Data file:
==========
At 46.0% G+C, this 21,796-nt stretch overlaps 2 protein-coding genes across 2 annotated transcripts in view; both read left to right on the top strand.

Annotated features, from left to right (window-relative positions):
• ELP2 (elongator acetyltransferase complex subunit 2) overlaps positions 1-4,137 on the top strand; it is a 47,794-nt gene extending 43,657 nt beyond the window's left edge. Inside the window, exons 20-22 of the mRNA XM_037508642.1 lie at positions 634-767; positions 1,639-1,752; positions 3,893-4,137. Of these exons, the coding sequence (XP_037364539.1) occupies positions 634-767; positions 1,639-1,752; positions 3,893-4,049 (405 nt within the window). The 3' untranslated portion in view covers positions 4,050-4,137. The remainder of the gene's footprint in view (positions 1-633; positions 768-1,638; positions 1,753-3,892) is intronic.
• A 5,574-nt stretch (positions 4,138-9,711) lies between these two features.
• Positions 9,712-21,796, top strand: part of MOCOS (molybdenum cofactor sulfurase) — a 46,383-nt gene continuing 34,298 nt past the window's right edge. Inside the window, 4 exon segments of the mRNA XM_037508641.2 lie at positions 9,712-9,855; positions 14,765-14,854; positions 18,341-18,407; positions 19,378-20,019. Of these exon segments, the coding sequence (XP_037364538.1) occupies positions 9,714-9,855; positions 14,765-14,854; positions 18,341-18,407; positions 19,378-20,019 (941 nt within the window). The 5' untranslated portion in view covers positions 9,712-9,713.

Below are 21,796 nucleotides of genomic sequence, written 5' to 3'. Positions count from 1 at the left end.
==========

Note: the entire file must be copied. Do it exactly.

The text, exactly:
At 46.0% G+C, this 21,796-nt stretch overlaps 2 protein-coding genes across 2 annotated transcripts in view; both read left to right on the top strand.

Annotated features, from left to right (window-relative positions):
• ELP2 (elongator acetyltransferase complex subunit 2) overlaps positions 1-4,137 on the top strand; it is a 47,794-nt gene extending 43,657 nt beyond the window's left edge. Inside the window, exons 20-22 of the mRNA XM_037508642.1 lie at positions 634-767; positions 1,639-1,752; positions 3,893-4,137. Of these exons, the coding sequence (XP_037364539.1) occupies positions 634-767; positions 1,639-1,752; positions 3,893-4,049 (405 nt within the window). The 3' untranslated portion in view covers positions 4,050-4,137. The remainder of the gene's footprint in view (positions 1-633; positions 768-1,638; positions 1,753-3,892) is intronic.
• A 5,574-nt stretch (positions 4,138-9,711) lies between these two features.
• Positions 9,712-21,796, top strand: part of MOCOS (molybdenum cofactor sulfurase) — a 46,383-nt gene continuing 34,298 nt past the window's right edge. Inside the window, 4 exon segments of the mRNA XM_037508641.2 lie at positions 9,712-9,855; positions 14,765-14,854; positions 18,341-18,407; positions 19,378-20,019. Of these exon segments, the coding sequence (XP_037364538.1) occupies positions 9,714-9,855; positions 14,765-14,854; positions 18,341-18,407; positions 19,378-20,019 (941 nt within the window). The 5' untranslated portion in view covers positions 9,712-9,713.

Below are 21,796 nucleotides of genomic sequence, written 5' to 3'. Positions count from 1 at the left end.